There are more than one million hybrids on American roads—and there’s no sign that the market for fuel-efficient gas-electric vehicles is slowing down. But according to a number of urban myths, the growing fleet of hybrids is actually an evil force ready to inflict great harm to people with pacemakers, blind people, and anybody who dares to sit behind the wheel of a Toyota Prius. Here are the top five safety dangers supposedly posed by hybrids.
5. Hybrids cause pacemakers and defibrillators to stop working.
Dr. Westby G. Fisher, a board certified cardiologist and cardiac electrophysiologist, answered this concern in his blog. He writes that carmakers recommend that people with pacemakers not get very close [a few inches] to a hybrid engine, but “operating a hybrid car should be quite safe, as long as the operator with a pacemaker or defibrillator does not try to become the mechanic for their own car.”
A senior cariothorasic nurse, posting on PriusChat.com, writes, “You hear a lot of nonsense about the sensitivity of these devices. The engine in the Prius would create a large electromagnetic field, but as long as you don’t hold it in front of your chest you should be fine!” The consensus: Don’t hug your hybrid engine, but otherwise, it’s not an issue. (If you’re still not sure, consult with a physician.)
4. Hybrids are a silent menace to blind people.
Hybrids are very quiet—practically silent at slower speeds. Blind people rely on cars to make at least a little noise to safely cross the street. That awkward combination has created an unexpected tension between the makers of hybrid cars, environmentalists and blind pedestrians.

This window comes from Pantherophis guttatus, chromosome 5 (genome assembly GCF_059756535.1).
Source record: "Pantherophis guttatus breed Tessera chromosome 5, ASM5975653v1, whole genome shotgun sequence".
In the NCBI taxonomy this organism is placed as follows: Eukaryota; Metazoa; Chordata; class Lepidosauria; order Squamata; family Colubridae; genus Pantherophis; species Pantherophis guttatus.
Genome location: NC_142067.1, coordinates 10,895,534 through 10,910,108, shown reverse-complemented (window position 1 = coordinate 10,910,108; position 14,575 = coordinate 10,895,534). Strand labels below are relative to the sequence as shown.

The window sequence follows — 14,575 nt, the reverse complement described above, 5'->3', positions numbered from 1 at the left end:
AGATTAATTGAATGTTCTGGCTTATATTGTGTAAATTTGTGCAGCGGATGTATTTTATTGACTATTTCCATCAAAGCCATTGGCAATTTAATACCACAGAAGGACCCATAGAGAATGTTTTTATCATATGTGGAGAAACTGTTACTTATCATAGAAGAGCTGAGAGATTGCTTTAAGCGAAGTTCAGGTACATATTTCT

The National Federation of the Blind (NFB) is calling on automakers to set a minimum sound standard for hybrids. But the carmakers and others involved with traffic safety are at a loss on how to respond. The Association of International Auto Manufacturers, the Society of Automotive Engineers, the National Highway Traffic Safety Administration, and the Federal Highway Administration are all aware of the problem, but there’s no immediate high-tech solution at hand. In the meantime, how about a low-tech solution, like hybrid drivers paying extra attention to pedestrians crossing the street? When a visually impaired person is in view, the driver can make a little toot on the horn.
3. Hybrids electrocute emergency responders.
In the early days of hybrids, public safety agencies expressed concerns about how to deal with high-voltage battery packs in hybrids. “At this point, it’s totally overemphasized as a hazard,” said Ron Moore, a battalion chief in the McKinney, Texas, fire department, in an article published in the Virginian-Pilot newspaper in Hampton Roads, Va. “There is a potential that we never had before, but the engineers on both Honda and Toyota cars have done such a tremendous job of engineering and safety concerns that if we’re better educated responders, it will be no big deal.”
Knowing a few basic things about hybrids—the location and construction of battery compartments, the color (orange) used to designate high voltage cables, and the location of fuses that will isolate the electrical system—should be enough to help first responders save lives and remain safe in the process.